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MENTAL HEALTH AND PRISON REFORM

Disability Rights Nebraska has released a report examining the connections between solitary confinement, serious mental illness, and the need for in-house treatment plus more effective coordination of community supports once an inmate is released. 

The report, by Disability Rights Nebraska Public Policy Specialist Brad Meurrens and UN-L Psychology Department graduate student Jesse Hochheiser, notes that a significant number of inmates with mental illness are placed in solitary confinement or “administrative segregation”. Once in segregation, their psychiatric symptoms and mental condition generally worsen. 

“Nebraska needs to ‘step up to the plate’ to address the needs of inmates with mental illness,” said Eric Evans, Chief Operating Officer of Disability Rights Nebraska.   

The report emphasizes the importance of effective in-house treatment for inmates with mental illness, along with reforms in the use of solitary confinement.  It also notes that the vast majority of inmates in jails and prisons will eventually be released.  Assisting inmates who experience mental illness with “reentry” and discharge planning before release is key for successful transition from corrections to the community.  Releasing an inmate without adequate discharge planning is like saying “Good luck – we will see you again,” said Brad Meurrens, Public Policy Specialist for Disability Rights Nebraska.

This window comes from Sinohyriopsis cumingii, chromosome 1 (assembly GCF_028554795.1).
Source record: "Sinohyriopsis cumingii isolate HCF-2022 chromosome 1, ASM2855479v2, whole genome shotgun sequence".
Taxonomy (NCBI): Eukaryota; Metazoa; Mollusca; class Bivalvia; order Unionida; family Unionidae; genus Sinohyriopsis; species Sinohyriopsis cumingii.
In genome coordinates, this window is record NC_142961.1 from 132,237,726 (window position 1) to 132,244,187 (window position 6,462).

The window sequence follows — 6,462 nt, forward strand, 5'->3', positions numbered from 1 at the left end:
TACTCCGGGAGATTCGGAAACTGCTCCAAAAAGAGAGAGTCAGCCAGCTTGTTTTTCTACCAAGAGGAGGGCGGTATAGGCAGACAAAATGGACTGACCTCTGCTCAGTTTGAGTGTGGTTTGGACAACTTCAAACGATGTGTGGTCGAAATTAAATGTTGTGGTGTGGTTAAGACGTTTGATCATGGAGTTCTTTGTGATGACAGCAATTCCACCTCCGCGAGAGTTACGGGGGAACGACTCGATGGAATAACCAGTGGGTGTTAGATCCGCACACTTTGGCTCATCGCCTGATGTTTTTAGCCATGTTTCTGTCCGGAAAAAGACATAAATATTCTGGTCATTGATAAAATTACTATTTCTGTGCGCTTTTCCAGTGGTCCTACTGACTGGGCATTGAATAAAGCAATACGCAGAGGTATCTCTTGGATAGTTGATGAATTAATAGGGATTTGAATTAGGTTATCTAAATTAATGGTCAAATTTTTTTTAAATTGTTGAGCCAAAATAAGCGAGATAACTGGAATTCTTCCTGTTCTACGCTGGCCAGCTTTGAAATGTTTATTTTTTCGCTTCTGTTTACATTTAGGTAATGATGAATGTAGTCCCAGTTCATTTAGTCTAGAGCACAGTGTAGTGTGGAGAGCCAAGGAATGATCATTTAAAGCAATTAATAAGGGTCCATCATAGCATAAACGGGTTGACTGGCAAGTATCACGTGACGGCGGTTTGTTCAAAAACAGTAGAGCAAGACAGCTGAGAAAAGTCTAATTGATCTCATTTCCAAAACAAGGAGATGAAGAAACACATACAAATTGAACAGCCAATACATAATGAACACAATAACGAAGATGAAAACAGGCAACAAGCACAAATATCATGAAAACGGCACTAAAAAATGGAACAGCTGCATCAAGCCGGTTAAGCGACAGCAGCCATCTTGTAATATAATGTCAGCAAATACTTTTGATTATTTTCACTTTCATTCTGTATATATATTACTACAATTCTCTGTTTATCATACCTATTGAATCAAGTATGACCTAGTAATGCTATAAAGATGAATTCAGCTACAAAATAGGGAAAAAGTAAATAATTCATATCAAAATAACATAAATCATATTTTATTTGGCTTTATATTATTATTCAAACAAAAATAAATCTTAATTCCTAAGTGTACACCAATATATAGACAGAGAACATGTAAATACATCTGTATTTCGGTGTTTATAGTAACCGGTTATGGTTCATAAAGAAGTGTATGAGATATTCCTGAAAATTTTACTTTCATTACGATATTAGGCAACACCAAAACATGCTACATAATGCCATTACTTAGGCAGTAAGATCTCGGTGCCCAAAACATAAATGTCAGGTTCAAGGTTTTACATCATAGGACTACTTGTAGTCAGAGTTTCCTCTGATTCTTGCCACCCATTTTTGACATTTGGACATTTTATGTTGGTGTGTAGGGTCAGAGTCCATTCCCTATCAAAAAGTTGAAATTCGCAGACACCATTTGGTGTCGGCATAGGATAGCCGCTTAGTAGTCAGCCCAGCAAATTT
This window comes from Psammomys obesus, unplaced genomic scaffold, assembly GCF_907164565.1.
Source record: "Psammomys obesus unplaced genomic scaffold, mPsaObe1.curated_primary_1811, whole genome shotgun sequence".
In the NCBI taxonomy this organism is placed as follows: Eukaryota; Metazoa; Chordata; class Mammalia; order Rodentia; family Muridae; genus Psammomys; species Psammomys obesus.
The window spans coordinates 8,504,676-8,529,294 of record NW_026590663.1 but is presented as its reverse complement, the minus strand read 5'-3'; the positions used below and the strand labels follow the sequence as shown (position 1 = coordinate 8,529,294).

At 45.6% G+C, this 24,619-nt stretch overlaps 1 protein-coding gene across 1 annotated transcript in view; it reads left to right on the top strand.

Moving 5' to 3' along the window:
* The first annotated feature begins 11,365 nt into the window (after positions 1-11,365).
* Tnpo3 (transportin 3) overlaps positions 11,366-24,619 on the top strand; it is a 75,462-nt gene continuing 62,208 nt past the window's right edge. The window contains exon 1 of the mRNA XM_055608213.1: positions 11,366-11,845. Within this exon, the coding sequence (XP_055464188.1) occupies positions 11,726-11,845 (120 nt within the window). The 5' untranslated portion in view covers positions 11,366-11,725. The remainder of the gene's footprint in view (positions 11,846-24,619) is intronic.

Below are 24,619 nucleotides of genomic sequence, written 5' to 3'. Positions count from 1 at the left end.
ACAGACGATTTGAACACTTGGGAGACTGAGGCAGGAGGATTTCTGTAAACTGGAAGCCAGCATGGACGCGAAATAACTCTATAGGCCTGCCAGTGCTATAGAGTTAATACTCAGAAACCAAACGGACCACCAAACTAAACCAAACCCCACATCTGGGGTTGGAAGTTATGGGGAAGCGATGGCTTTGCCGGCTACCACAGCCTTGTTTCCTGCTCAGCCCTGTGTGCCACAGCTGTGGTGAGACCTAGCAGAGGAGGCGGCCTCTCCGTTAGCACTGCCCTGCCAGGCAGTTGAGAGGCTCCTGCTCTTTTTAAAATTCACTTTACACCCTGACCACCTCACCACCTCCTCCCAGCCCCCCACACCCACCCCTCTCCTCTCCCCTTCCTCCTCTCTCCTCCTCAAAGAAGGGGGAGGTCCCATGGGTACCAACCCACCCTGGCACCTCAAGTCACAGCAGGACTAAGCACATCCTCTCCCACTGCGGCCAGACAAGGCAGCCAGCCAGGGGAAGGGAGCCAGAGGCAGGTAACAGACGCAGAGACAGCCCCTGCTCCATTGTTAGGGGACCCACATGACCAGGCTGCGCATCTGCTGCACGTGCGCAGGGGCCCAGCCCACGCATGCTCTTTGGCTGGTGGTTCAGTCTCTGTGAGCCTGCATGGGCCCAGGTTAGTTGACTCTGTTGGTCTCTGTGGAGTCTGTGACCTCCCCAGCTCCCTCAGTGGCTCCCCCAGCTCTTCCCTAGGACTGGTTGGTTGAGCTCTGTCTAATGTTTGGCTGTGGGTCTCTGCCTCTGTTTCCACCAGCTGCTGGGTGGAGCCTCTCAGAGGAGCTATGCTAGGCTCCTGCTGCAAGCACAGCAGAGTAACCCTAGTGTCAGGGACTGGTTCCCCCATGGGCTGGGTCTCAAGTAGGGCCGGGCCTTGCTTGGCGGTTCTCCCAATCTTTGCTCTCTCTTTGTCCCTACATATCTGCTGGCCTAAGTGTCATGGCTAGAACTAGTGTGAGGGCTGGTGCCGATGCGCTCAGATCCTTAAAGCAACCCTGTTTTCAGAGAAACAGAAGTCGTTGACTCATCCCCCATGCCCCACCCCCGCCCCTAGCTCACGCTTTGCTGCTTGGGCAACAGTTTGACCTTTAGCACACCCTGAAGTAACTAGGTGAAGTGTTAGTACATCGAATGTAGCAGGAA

Studies show a released prisoner’s unmet need for mental health care can trigger another encounter with the criminal justice system.  According to the report, a responsive mental health system will work to prevent involvement with criminal justice and maintain, for released prisoners with mental illness, the ability to live independently.

The report has been shared with Nebraska legislators and their staff in an effort to initiate policy changes to promote a more holistic view of incarcerated individuals who experience a mental illness.  The goal is to reduce the mental health services gap and reduce recidivism among individuals who are released.


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